Analysis of SSCP and sequences

The SSCP analysis revealed the polymorphisms in the CD14 gene all of which were found in exon 2 (Fig. 2). Three genotypes (AA, AB and BB) were found in PCR products amplified with primer pair 3 (P3) including one SNP: g.528 A→C in allele B (Fig. 2A). Two genotypes (CC, CD) were found in PCR products amplified with primer pair 4 (P4) including one SNP: g.612 A→G in allele D (Fig. 2B); three genotypes (EE, EF and FF) were found in PCR products amplified with primer pair 6 (P6) including one SNP: g.1022 A→G in allele F (Fig. 2C). All genotypes are demonstrated in Fig. 2 and SNPs in each genotype of exon 2 were compared and illustrated in Fig. 3. DNA sequence oscillograms of different genotypes are illustrated in Fig. 4 and the 3 different SNPs are presented in Table II. Except for the SNP in allele F, these SNPs cause the following amino acid changes: g.528 A→C (147 Ser→Arg) in allele B; g.612 A→G (175 Asn→Asp) in allele D (Fig. 5).

Table II.

Three SNPs identified in CD14 gene.

Table II.

Three SNPs identified in CD14 gene.

Primer pairAlleleSNP
3Bg.528 A→C
4Dg.612 A→G
6Fg.1022 A→G

[i] SNP, single nucleotide polymorphism; CD14, cluster of differentiation 14.

Prediction of CD14 molecular structure and motif analysis of exon 2

Via the haplotype analysis, only three protein variants encoded by CD14 were predicted in animals. Protein information, types, combinations and their associations with the morbidity of mastitis are listed in Table III, and the different sequences of these three proteins are presented in Fig. 6.

Table III.

Protein types encoded by CD14, protein combinations and the association with bovine mastitis.

Table III.

Protein types encoded by CD14, protein combinations and the association with bovine mastitis.

Protein type and protein combinationAllelesFrequency of each protein type or protein group (%)Number of clinical individualsNumber of non.clinical individualsMorbidity (%)
1AA, CC49.2204630.3a
2BB, CC19.4121446.2b
3AA, DD0  0  00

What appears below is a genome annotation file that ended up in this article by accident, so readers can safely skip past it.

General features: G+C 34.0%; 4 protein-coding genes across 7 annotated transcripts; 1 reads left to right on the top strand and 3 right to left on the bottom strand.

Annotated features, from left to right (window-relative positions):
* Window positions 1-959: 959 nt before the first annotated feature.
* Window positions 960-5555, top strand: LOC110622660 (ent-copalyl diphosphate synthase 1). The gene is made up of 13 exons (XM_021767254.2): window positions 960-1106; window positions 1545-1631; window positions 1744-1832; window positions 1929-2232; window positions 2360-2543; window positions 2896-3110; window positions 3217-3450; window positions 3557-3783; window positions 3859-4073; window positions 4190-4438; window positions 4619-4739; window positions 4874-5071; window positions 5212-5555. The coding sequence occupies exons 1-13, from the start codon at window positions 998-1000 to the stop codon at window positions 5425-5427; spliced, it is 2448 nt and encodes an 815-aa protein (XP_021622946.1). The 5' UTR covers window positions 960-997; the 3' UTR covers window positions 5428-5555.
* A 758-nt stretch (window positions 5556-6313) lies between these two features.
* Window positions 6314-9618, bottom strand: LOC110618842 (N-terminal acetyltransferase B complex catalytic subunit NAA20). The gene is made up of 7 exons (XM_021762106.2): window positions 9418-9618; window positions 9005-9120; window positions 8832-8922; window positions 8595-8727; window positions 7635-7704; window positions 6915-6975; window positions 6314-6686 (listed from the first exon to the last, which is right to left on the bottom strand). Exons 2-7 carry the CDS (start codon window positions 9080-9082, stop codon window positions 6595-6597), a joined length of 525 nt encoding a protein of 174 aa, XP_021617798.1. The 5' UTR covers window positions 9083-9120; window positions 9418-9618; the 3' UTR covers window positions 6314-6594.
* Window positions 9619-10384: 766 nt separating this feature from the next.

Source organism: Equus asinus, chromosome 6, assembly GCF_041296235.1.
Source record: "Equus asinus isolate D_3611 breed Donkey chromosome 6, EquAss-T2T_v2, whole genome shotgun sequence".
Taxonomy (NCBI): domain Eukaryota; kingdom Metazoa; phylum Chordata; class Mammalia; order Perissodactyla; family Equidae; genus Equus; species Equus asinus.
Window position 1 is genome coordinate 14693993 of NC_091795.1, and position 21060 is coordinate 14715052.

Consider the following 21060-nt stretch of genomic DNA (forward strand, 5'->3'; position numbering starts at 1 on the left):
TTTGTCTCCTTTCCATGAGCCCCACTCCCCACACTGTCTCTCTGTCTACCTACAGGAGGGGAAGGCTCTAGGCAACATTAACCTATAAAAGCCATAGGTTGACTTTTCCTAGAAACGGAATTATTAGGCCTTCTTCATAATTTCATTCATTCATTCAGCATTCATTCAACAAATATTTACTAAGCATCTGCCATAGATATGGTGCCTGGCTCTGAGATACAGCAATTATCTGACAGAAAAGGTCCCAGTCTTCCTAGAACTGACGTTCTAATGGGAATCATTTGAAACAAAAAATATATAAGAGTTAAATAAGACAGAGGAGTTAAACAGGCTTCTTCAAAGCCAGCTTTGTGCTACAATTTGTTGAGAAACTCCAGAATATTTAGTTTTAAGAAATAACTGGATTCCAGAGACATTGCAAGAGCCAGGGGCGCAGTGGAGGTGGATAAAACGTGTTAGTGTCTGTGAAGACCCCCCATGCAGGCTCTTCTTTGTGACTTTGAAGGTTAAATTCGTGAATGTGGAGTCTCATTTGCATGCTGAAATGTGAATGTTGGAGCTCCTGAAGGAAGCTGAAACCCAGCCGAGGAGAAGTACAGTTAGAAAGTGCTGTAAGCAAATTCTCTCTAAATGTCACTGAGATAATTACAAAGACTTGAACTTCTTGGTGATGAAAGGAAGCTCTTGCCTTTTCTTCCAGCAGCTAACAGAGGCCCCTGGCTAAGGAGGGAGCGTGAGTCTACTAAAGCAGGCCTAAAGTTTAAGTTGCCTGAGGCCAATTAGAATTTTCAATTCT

1 and 2A/B, CC19.421  580.8b
1 and 3AA, C/D1213  381.3b

a P>0.05

b P<0.01, χ2 test. CD14, cluster of differentiation 14.

Secondary structure analysis confirmed that bovine CD14 was a mixed-type protein with extensive hydrophilic and hydrophobic regions consisting of 36.4% α-helix, 38.7% β-pleated sheet, 0.7% turns and 4.2% coiled coils domains. The two amino acid mutations lead to changes of secondary structure: 147 Ser→Arg in allele B made a β-pleated sheet a little shorter; 175 Asn→Asp in allele D made β-pleated sheet fall into α-helix (Fig. 7). 147 Ser→Arg in allele B made the isoelectric point of protein 2 higher than protein 1; 175 Asn→Asp in allele D caused the isoelectric point of protein 3 lower than protein 1 (Tables IVVI).

Table IV.

Isoelectric point of each protein.

Table IV.

Isoelectric point of each protein.

Predicted proteinIsoelectric point

Table VI.

Key SNPs in exon 2 of CD14 gene, and their influence on the protein structure and motif profiles.

Table VI.

Key SNPs in exon 2 of CD14 gene, and their influence on the protein structure and motif profiles.

AlleleSNPPrimary structureSecondary structureMotif profilesLocation in the 3D structure
Bg.528 A→C147 Ser→ArgShorter β-pleated sheetsProtein kinase C phosphorylation site moved forwardConcave surface of CD14 protein
Dg.612 A→G175 Asn→Aspβ-pleated sheets into α-helicesNo motif profileConcave surface of CD14 protein

[i] CD14, cluster of differentiation; SNP, single nucleotide polymorphism; 3D, three-dimensional.

3D structures of these three proteins were also predicted (Fig. 8A). The QMEAN score was 0.457 (mean Z score: −4.94; Fig. 8B), which demonstrates the reliability of the model (29). It was demonstrated that 147 Ser→Arg induced a protein kinase C (PKC) phosphorylation site moving forward in protein 3 by using the PROSITE database Motif assay (Fig. 6).